I am told that there is a Chinese word for ‘crisis’ which means ‘opportunity and danger’. Every tension, every crisis can become a source of new life if we approach it wisely, or it can bring death and division.

Jean Vanier

Communities need tensions if they are to grow and deepen. Tensions come from conflicts within each person – conflicts born out of a refusal of personal and community growth, conflicts between individual egoisms, conflicts arising from a diminishing gratuite, from a class of temperaments and from individual psychological difficulties. These are natural tensions. Anguish is the normal reaction to being brought up against our own limitations and darkness, to the discovery of our deep wound. Tension is the normal reaction to responsibilities we find hard because they make us feel insecure. We all weep and grieve inwardly at the successive deaths of our own interests.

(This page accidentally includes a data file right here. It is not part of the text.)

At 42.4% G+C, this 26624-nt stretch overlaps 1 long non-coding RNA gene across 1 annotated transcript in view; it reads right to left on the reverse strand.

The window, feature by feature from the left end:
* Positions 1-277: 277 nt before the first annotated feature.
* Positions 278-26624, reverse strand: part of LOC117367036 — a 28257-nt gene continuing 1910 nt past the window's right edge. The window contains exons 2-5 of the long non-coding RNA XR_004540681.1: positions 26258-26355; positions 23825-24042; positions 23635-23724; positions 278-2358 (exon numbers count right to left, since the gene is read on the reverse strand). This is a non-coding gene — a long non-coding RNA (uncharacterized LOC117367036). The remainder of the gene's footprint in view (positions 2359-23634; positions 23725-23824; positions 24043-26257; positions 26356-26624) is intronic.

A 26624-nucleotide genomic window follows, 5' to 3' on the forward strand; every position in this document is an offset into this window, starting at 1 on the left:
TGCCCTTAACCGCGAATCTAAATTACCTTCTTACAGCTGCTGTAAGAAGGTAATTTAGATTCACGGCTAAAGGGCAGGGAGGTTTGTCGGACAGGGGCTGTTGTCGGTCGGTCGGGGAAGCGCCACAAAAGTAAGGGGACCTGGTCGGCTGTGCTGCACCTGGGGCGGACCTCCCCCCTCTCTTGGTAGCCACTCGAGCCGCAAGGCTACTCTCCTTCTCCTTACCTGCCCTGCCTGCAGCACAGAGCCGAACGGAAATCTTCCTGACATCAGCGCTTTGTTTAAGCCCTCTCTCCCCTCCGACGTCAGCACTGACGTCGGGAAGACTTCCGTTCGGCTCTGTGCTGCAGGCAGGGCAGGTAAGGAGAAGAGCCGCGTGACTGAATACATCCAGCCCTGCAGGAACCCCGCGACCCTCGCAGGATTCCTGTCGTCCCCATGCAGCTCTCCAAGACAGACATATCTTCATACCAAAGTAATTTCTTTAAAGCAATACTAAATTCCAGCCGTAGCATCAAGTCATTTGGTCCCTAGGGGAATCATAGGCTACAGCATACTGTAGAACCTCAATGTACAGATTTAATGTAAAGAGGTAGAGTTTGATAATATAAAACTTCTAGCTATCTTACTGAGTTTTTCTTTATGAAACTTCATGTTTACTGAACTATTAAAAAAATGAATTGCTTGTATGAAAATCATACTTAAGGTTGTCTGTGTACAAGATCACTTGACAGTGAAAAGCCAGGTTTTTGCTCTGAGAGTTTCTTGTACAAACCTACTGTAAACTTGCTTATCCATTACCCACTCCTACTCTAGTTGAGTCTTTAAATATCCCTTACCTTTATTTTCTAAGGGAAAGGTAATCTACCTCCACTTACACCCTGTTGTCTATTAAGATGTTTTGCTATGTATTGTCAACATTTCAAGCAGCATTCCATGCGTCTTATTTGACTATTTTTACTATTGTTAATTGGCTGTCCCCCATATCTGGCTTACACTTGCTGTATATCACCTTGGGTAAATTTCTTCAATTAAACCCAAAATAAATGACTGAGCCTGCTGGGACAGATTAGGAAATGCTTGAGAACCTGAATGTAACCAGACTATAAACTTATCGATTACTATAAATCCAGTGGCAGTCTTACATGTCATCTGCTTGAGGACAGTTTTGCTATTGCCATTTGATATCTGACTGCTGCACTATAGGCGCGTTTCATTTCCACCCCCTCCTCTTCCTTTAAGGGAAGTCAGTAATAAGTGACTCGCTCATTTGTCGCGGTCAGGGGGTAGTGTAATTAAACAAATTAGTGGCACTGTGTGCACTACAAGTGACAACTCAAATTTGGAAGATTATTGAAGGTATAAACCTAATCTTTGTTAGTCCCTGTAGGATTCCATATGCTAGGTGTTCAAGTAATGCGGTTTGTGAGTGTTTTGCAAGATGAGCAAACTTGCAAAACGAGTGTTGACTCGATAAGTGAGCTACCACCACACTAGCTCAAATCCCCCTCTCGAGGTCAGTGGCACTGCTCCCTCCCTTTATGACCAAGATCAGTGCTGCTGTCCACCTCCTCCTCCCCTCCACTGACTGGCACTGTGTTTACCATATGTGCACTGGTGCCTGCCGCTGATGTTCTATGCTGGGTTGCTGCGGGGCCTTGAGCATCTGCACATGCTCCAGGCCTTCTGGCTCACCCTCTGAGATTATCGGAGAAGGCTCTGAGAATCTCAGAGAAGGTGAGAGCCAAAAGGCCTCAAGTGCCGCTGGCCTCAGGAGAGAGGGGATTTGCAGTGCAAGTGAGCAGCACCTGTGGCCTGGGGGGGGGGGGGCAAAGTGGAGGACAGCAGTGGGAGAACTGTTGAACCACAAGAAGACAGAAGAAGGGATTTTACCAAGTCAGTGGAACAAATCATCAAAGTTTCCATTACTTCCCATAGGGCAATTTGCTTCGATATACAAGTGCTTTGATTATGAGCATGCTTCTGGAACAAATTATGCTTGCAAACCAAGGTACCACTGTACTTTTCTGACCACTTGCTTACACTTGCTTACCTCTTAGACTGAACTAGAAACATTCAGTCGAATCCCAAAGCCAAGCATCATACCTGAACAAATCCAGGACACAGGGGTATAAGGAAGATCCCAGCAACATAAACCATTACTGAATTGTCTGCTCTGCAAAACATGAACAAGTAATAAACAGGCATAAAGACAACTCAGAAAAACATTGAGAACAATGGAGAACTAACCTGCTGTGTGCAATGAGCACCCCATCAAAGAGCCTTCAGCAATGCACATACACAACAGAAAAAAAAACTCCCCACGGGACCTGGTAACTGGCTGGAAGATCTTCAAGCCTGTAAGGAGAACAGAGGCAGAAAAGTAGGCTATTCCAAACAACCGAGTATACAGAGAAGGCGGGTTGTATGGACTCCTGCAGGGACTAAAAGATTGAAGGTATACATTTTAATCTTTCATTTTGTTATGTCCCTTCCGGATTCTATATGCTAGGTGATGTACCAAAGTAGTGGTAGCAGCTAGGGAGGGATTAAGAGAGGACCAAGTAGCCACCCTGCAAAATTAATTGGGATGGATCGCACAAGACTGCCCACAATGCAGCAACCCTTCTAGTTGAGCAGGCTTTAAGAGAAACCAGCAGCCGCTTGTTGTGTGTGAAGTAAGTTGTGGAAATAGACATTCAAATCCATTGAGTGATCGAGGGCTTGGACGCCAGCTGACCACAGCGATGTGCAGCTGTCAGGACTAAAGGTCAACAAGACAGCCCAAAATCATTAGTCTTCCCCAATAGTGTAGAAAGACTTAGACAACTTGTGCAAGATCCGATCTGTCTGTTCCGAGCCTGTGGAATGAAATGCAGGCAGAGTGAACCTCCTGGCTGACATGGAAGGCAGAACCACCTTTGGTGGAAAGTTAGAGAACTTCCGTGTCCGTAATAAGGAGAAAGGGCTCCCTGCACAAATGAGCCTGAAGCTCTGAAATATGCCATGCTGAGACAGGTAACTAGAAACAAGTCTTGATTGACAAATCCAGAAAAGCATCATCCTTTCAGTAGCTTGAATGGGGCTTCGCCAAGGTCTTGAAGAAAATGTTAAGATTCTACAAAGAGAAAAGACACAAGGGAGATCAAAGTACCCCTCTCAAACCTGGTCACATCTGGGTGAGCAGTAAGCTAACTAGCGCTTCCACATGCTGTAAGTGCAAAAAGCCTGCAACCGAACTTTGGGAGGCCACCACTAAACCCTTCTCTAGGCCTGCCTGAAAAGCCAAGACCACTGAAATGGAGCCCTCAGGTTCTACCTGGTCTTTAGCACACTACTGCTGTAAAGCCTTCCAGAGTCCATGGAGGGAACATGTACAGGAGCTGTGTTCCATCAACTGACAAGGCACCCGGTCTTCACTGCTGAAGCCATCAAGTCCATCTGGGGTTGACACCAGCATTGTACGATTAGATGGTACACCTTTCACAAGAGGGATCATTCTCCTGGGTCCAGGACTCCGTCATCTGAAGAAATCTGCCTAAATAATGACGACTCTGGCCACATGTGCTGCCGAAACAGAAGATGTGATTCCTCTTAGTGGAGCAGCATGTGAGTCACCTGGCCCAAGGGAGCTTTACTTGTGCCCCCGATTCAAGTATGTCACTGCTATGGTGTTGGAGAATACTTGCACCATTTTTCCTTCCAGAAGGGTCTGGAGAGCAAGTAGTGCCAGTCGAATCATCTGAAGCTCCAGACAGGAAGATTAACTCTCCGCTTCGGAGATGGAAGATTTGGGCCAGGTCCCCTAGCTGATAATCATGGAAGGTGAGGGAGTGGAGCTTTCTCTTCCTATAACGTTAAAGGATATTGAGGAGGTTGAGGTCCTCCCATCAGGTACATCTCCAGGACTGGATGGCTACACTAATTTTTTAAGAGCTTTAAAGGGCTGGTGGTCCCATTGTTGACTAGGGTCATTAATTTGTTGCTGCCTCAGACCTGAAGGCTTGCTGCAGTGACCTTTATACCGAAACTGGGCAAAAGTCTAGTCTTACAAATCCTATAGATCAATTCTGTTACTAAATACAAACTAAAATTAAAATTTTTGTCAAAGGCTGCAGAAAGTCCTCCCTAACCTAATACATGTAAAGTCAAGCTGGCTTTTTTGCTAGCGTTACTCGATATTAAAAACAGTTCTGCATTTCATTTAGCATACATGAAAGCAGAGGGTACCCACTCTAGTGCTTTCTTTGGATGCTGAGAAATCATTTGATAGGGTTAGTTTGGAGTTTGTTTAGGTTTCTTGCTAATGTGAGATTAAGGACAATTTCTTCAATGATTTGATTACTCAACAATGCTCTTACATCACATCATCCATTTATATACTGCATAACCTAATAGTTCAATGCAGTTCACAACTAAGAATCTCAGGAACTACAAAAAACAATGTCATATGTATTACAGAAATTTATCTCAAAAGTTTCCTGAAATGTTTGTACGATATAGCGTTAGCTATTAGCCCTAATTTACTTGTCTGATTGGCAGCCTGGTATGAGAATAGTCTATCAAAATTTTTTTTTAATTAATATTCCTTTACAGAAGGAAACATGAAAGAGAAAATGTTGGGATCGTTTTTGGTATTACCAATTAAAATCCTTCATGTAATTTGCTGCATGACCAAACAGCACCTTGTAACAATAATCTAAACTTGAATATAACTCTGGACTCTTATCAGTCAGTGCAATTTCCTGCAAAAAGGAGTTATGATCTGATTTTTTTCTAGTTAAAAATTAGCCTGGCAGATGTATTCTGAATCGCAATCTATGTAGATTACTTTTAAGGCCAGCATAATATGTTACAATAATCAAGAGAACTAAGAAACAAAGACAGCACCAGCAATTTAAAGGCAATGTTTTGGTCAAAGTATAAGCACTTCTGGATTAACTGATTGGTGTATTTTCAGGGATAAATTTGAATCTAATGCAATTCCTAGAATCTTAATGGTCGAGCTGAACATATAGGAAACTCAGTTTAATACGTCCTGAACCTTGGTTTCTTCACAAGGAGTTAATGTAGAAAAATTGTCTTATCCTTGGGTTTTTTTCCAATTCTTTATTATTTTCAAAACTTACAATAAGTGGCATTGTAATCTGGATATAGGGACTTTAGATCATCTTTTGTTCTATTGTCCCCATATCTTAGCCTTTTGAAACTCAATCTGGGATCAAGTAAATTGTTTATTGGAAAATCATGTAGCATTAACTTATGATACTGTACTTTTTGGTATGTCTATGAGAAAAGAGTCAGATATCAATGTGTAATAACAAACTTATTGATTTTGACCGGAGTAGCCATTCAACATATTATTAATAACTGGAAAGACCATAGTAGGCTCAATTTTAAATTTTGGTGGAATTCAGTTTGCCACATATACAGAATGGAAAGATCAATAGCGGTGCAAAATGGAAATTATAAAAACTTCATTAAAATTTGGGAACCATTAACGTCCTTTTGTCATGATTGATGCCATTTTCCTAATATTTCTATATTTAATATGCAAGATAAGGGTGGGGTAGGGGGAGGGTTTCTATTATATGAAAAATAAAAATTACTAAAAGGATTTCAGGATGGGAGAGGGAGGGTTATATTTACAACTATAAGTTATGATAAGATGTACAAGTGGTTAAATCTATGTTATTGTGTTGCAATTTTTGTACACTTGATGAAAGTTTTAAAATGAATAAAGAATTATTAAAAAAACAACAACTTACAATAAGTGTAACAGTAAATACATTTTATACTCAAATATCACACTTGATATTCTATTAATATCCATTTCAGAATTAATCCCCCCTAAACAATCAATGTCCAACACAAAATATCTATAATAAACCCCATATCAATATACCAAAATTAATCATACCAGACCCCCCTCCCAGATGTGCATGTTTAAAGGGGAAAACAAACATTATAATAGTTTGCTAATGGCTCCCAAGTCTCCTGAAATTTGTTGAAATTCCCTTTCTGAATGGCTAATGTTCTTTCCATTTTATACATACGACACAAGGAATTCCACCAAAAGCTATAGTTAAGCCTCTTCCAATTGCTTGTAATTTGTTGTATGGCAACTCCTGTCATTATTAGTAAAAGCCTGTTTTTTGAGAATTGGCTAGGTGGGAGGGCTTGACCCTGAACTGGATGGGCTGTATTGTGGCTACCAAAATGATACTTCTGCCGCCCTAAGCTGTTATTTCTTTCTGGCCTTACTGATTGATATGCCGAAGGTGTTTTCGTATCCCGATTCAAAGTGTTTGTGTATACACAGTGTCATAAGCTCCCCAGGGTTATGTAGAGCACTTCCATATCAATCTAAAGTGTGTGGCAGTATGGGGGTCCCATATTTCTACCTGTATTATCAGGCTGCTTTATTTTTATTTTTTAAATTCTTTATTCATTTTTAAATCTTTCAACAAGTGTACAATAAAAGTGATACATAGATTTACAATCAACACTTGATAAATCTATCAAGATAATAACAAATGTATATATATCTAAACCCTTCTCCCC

. . . When everything is going well, when the community feels it is living successfully, its members tend to let their energies dissipate, and to listen less carefully to each other. Tensions bring people back to the reality of their helplessness; obliging them to spend more time in prayer and dialogue, to work patiently to overcome the crisis and refind lost unity; making them understand that the community is more than just a human reality, that it also needs the spirit of God if it is to live and deepen.

I am told that there is a Chinese word for ‘crisis’ which means ‘opportunity and danger’. Every tension, every crisis can become a source of new life if we approach it wisely, or it can bring death and division.

Source: Community and Growth (Amazon Affiliate)